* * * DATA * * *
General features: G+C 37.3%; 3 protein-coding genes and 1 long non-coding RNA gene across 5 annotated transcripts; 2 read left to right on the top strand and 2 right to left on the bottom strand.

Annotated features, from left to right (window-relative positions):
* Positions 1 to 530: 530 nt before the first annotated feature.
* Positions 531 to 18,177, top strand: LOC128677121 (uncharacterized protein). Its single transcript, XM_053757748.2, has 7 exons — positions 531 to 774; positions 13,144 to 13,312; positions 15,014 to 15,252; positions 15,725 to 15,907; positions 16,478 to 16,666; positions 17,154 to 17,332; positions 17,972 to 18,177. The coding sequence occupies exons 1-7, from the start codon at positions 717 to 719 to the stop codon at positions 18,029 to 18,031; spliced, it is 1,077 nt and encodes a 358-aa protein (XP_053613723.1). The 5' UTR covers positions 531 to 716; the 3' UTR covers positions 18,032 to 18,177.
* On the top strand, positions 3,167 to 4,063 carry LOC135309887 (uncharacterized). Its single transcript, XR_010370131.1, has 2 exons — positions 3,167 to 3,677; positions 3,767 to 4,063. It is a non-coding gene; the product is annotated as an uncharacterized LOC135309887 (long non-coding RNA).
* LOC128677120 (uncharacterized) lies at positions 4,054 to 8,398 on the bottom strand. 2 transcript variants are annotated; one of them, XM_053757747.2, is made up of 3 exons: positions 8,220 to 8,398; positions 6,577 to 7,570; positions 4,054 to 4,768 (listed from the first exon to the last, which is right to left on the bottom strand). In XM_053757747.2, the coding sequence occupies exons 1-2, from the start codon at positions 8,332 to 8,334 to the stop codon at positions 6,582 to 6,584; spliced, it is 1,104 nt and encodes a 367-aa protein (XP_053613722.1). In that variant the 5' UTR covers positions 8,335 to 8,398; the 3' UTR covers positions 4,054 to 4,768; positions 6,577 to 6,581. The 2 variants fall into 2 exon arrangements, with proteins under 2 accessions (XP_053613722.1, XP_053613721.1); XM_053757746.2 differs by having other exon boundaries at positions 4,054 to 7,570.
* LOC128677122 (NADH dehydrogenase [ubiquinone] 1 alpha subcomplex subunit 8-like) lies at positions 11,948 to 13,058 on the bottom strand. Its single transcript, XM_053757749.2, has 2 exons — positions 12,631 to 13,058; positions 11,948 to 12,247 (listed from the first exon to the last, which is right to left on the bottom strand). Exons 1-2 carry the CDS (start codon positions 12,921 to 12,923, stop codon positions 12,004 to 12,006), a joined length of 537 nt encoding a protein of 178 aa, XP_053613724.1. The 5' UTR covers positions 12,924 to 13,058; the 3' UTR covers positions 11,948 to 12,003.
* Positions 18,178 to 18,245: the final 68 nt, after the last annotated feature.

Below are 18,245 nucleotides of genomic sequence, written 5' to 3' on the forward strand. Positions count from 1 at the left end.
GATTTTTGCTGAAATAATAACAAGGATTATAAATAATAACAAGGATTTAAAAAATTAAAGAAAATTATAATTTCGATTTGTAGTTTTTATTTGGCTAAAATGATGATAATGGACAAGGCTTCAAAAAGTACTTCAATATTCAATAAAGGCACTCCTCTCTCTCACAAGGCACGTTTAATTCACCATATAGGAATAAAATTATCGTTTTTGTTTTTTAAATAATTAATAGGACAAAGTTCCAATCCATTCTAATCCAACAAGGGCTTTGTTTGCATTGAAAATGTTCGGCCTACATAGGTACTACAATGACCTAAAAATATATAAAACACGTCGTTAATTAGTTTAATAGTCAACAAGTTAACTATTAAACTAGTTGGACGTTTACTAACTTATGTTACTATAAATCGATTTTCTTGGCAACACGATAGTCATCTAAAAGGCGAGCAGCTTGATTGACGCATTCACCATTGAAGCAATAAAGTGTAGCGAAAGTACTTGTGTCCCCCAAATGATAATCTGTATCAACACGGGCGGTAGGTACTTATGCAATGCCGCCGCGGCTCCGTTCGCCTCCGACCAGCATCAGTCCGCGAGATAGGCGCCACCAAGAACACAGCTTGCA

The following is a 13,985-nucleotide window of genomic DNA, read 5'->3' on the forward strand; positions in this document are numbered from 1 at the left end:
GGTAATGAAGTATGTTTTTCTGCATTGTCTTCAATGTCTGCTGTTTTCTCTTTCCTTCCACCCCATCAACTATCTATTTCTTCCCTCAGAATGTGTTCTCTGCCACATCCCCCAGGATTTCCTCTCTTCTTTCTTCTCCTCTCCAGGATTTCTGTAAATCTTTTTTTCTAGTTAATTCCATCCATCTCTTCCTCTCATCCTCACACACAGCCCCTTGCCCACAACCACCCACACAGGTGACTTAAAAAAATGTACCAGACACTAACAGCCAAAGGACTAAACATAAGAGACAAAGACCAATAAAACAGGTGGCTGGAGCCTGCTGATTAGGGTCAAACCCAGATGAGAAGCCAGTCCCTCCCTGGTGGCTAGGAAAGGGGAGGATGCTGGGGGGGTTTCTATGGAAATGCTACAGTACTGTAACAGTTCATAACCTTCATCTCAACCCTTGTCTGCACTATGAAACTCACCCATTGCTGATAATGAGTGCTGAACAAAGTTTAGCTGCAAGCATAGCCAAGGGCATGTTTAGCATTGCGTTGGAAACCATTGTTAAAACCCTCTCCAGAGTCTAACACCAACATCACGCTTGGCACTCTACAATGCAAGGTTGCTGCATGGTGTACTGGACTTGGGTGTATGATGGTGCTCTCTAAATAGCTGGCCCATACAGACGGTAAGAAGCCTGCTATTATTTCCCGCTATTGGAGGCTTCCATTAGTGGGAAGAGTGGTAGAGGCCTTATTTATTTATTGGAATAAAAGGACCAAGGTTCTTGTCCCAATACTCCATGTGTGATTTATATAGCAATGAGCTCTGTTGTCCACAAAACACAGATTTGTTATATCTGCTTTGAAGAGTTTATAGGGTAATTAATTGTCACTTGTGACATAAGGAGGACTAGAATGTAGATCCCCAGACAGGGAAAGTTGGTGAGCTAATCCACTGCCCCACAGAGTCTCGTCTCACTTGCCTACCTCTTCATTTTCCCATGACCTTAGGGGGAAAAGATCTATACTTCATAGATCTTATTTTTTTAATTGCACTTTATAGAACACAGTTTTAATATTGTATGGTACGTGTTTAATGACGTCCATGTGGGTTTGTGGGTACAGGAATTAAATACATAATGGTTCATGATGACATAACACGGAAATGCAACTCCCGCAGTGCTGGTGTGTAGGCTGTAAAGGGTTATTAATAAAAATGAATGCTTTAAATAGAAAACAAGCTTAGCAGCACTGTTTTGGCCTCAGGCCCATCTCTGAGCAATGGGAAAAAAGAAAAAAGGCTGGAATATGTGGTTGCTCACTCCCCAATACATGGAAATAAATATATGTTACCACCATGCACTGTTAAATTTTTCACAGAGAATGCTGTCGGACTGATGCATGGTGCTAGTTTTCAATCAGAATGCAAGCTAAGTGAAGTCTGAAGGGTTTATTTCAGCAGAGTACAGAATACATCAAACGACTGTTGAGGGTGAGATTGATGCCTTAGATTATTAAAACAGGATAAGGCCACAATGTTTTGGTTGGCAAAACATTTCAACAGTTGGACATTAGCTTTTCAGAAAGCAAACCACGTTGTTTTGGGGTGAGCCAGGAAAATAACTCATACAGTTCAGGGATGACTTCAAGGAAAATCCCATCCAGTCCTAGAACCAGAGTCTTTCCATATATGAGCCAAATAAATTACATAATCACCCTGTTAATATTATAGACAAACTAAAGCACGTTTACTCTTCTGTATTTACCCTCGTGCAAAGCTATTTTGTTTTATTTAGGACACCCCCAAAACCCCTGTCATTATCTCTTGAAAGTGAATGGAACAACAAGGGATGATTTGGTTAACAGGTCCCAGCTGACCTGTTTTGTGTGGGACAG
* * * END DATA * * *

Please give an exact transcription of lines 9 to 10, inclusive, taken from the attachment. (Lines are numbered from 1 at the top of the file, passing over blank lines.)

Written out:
Below are 18,245 nucleotides of genomic sequence, written 5' to 3' on the forward strand. Positions count from 1 at the left end.
GATTTTTGCTGAAATAATAACAAGGATTATAAATAATAACAAGGATTTAAAAAATTAAAGAAAATTATAATTTCGATTTGTAGTTTTTATTTGGCTAAAATGATGATAATGGACAAGGCTTCAAAAAGTACTTCAATATTCAATAAAGGCACTCCTCTCTCTCACAAGGCACGTTTAATTCACCATATAGGAATAAAATTATCGTTTTTGTTTTTTAAATAATTAATAGGACAAAGTTCCAATCCATTCTAATCCAACAAGGGCTTTGTTTGCATTGAAAATGTTCGGCCTACATAGGTACTACAATGACCTAAAAATATATAAAACACGTCGTTAATTAGTTTAATAGTCAACAAGTTAACTATTAAACTAGTTGGACGTTTACTAACTTATGTTACTATAAATCGATTTTCTTGGCAACACGATAGTCATCTAAAAGGCGAGCAGCTTGATTGACGCATTCACCATTGAAGCAATAAAGTGTAGCGAAAGTACTTGTGTCCCCCAAATGATAATCTGTATCAACACGGGCGGTAGGTACTTATGCAATGCCGCCGCGGCTCCGTTCGCCTCCGACCAGCATCAGTCCGCGAGATAGGCGCCACCAAGAACACAGCTTGCA